Procter And Gamble Launches Black Hair Care Line Designed By African-American Researchers
BY SUSAN JOHNES
Hair is an important aspect of Black female culture. Therefore, it is unsurprising that we potentially spend much money on our hair.
Market research firm Mintel estimated the size of the 2012 Black hair care market at $684 million, with a projection of $761 million by 2017.
What’s missing from these figures are general market brands, weaves, extensions, wigs, independent beauty supply stores, distributors, e-commerce, styling tools, and appliances.
You may have seen the billboards around town after Procter and Gamble releasing a new hair care line designed by African-American researchers for African-American women.
The Cincinnati-based company began the project with an email amongst researchers, asking what if they got into black hair care.
An analytical chemist at Procter and Gamble, Ian Henry, said there was a real opportunity in that aspect. Therefore, out of recognition of that, they came together and organized the project.
The Pantene Gold Series is now eight new products entering a competitive $2 billion black hair care market.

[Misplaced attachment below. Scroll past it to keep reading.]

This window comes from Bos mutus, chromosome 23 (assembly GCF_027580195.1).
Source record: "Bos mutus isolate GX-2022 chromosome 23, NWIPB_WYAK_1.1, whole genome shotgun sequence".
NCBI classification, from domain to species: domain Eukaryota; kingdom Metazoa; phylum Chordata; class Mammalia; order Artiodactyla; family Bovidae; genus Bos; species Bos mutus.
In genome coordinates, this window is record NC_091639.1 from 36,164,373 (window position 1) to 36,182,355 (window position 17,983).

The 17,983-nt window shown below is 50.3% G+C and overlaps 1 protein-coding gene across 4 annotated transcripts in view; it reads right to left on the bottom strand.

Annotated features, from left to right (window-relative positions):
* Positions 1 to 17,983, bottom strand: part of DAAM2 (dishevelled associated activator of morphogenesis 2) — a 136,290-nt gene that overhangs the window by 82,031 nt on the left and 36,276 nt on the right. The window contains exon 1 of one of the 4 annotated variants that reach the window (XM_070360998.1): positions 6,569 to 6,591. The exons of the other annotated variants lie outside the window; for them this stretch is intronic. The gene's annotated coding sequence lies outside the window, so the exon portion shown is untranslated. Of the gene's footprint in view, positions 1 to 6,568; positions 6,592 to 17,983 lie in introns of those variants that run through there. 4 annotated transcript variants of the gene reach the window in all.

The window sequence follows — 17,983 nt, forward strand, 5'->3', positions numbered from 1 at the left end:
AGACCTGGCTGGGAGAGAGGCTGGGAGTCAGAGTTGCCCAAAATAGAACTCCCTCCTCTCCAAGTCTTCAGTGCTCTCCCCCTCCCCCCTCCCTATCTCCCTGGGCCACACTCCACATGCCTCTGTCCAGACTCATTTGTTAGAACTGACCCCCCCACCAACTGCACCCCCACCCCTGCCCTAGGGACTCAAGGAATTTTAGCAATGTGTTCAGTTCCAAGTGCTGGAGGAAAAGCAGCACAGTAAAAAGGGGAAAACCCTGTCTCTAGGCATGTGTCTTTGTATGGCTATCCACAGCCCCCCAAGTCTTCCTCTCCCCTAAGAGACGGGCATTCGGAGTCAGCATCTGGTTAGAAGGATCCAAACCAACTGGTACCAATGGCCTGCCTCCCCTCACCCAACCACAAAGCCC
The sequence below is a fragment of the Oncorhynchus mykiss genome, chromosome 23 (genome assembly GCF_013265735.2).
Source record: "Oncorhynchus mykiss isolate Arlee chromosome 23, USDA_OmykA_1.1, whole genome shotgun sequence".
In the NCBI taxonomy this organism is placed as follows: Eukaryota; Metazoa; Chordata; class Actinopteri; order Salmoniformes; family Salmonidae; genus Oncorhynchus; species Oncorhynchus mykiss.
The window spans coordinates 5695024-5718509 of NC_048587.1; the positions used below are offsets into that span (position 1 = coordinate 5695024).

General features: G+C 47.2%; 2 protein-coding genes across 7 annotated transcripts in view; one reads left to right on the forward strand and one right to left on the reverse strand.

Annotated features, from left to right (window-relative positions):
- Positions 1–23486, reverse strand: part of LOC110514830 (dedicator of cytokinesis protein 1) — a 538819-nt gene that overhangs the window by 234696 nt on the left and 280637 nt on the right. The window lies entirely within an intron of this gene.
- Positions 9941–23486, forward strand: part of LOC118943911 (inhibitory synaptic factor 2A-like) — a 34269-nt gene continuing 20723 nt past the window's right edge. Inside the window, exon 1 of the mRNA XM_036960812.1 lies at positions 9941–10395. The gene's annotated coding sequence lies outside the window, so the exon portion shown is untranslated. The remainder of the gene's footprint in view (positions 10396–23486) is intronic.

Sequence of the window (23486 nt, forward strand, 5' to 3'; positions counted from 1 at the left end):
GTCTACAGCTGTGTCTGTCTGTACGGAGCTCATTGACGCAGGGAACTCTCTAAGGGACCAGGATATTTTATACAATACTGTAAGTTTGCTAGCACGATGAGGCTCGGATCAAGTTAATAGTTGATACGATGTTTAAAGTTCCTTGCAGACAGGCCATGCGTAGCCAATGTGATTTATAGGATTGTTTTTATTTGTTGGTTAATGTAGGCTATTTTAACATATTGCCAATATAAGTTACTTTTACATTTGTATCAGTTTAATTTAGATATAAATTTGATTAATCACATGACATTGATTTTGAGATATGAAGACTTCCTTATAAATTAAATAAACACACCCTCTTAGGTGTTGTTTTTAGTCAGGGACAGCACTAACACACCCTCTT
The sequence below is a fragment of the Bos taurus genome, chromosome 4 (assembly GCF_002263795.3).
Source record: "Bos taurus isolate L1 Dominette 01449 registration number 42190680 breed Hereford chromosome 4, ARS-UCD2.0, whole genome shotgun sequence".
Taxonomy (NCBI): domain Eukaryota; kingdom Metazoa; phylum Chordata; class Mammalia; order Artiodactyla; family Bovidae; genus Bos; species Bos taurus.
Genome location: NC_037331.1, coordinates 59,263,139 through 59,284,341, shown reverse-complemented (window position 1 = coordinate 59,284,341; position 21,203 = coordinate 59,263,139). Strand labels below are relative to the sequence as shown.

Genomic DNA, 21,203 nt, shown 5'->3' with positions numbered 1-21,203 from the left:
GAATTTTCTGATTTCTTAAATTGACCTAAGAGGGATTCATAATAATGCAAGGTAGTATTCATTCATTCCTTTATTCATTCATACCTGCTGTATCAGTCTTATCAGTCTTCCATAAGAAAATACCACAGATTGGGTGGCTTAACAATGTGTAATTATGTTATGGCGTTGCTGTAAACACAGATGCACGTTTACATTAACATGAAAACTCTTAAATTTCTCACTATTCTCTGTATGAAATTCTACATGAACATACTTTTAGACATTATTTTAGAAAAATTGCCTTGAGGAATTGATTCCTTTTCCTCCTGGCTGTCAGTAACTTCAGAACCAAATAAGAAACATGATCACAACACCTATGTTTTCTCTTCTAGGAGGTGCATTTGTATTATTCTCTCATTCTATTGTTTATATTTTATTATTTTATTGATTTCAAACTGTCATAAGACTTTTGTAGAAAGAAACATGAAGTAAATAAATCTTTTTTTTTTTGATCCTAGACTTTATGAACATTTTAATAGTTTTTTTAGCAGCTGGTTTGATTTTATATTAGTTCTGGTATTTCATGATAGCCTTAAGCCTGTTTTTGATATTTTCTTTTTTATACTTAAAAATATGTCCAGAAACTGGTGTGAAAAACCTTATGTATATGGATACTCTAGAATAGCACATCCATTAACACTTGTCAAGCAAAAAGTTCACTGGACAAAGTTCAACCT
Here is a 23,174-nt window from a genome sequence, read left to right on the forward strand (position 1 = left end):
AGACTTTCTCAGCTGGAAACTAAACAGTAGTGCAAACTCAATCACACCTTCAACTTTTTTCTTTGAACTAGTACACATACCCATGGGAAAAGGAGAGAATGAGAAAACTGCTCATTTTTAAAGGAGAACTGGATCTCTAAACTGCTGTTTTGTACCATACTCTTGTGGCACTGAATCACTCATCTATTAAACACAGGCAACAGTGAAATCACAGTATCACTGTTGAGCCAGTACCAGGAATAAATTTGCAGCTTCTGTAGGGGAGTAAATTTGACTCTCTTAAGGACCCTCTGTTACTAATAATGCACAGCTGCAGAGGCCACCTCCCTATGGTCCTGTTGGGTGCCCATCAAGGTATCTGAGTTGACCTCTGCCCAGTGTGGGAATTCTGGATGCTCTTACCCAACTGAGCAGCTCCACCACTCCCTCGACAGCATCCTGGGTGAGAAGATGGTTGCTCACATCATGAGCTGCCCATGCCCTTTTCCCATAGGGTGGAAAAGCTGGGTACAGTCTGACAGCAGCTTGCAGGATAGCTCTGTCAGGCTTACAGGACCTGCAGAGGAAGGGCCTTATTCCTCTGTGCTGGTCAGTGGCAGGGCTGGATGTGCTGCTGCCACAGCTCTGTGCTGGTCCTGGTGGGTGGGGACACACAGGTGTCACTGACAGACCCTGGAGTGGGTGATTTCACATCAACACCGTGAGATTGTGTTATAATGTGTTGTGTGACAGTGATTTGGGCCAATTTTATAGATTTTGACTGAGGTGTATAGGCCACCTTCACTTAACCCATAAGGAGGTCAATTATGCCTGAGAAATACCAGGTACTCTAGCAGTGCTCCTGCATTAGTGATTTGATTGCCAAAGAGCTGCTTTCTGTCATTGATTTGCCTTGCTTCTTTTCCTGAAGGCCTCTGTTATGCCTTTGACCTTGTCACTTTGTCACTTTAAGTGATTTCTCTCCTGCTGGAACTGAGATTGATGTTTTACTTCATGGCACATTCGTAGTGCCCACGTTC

Rukeyser Thompson, head of hair care research and development at Procter and Gamble said they started with a lot and did a lot of iterations, just eliminating products out of it.
Approximately 400 people contributed to the launch of the new product line, including a beauty salon in Sharonville as a laboratory.
Thompson said they had to establish a salon that was not just a salon like you going to get your hair done, but where they had technical methods. Additional products are still in development at Procter and Gamble.
African-American women are still spending a lot of money on their hair. Black hair care has seen steady growth. Wigs and weaves may still be a part of Black hair culture because hair versatility is intrinsic to the culture. Many Black women change their hairstyles frequently, no matter the texture.
Fake hair allows for an even larger pool of hairstyle options and when used correctly, can give one’s real hair a break from manipulation and hence mitigate breakage.
The marketplace changes have seen increased competition, shifting consumer tastes and a consumer segment that has galvanized online niche media networks, helping big and small brands navigate and stand out in the market. It has also properly connected with Black women.
The natural hair movement is the source of many of the potentially significant changes occurring in the market.
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